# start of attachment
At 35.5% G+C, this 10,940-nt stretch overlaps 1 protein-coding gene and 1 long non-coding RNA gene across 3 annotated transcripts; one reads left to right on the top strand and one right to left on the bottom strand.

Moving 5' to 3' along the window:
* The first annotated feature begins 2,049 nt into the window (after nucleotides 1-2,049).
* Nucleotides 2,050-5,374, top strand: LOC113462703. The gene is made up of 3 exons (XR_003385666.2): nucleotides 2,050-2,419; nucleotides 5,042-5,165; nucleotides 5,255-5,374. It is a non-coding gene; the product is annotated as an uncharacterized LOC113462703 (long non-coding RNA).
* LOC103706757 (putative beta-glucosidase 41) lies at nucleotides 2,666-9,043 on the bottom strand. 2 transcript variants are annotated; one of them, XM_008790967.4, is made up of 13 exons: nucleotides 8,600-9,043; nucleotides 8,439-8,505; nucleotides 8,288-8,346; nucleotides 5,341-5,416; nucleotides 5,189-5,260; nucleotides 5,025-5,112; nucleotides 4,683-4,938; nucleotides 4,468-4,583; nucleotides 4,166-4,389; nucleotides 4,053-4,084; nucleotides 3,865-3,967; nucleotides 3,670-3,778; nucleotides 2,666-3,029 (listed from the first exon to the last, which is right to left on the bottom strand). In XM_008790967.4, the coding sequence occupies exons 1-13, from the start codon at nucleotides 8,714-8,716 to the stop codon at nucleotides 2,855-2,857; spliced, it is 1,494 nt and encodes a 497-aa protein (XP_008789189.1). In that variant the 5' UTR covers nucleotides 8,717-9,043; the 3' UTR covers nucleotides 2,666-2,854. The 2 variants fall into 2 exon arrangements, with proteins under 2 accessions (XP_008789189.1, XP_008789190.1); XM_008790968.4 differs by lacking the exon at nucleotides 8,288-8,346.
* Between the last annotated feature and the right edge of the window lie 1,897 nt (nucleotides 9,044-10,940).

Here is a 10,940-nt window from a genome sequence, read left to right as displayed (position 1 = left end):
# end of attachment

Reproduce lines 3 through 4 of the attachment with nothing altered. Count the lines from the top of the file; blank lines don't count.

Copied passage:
* The first annotated feature begins 2,049 nt into the window (after nucleotides 1-2,049).
* Nucleotides 2,050-5,374, top strand: LOC113462703. The gene is made up of 3 exons (XR_003385666.2): nucleotides 2,050-2,419; nucleotides 5,042-5,165; nucleotides 5,255-5,374. It is a non-coding gene; the product is annotated as an uncharacterized LOC113462703 (long non-coding RNA).